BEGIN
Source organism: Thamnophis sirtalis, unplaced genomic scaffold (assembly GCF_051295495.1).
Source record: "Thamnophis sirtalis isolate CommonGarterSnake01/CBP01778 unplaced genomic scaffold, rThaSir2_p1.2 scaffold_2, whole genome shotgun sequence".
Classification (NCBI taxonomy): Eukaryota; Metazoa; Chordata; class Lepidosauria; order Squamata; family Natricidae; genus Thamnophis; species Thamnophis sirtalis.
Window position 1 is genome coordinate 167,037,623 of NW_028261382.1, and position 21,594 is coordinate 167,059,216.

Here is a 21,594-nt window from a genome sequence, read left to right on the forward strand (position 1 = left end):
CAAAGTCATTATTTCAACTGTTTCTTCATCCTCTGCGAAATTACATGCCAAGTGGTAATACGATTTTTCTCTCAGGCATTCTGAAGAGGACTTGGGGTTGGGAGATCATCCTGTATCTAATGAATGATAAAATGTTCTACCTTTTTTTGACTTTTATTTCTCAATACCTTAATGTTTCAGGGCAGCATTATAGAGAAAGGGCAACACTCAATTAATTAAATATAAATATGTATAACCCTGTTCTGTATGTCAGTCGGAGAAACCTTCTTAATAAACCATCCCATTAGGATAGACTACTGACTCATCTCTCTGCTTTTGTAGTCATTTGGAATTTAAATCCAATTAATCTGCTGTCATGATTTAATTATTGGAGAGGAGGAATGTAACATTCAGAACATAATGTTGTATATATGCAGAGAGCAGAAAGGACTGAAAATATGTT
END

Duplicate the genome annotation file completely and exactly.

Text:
Source organism: Thamnophis sirtalis, unplaced genomic scaffold (assembly GCF_051295495.1).
Source record: "Thamnophis sirtalis isolate CommonGarterSnake01/CBP01778 unplaced genomic scaffold, rThaSir2_p1.2 scaffold_2, whole genome shotgun sequence".
Classification (NCBI taxonomy): Eukaryota; Metazoa; Chordata; class Lepidosauria; order Squamata; family Natricidae; genus Thamnophis; species Thamnophis sirtalis.
Window position 1 is genome coordinate 167,037,623 of NW_028261382.1, and position 21,594 is coordinate 167,059,216.

Here is a 21,594-nt window from a genome sequence, read left to right on the forward strand (position 1 = left end):
CAAAGTCATTATTTCAACTGTTTCTTCATCCTCTGCGAAATTACATGCCAAGTGGTAATACGATTTTTCTCTCAGGCATTCTGAAGAGGACTTGGGGTTGGGAGATCATCCTGTATCTAATGAATGATAAAATGTTCTACCTTTTTTTGACTTTTATTTCTCAATACCTTAATGTTTCAGGGCAGCATTATAGAGAAAGGGCAACACTCAATTAATTAAATATAAATATGTATAACCCTGTTCTGTATGTCAGTCGGAGAAACCTTCTTAATAAACCATCCCATTAGGATAGACTACTGACTCATCTCTCTGCTTTTGTAGTCATTTGGAATTTAAATCCAATTAATCTGCTGTCATGATTTAATTATTGGAGAGGAGGAATGTAACATTCAGAACATAATGTTGTATATATGCAGAGAGCAGAAAGGACTGAAAATATGTT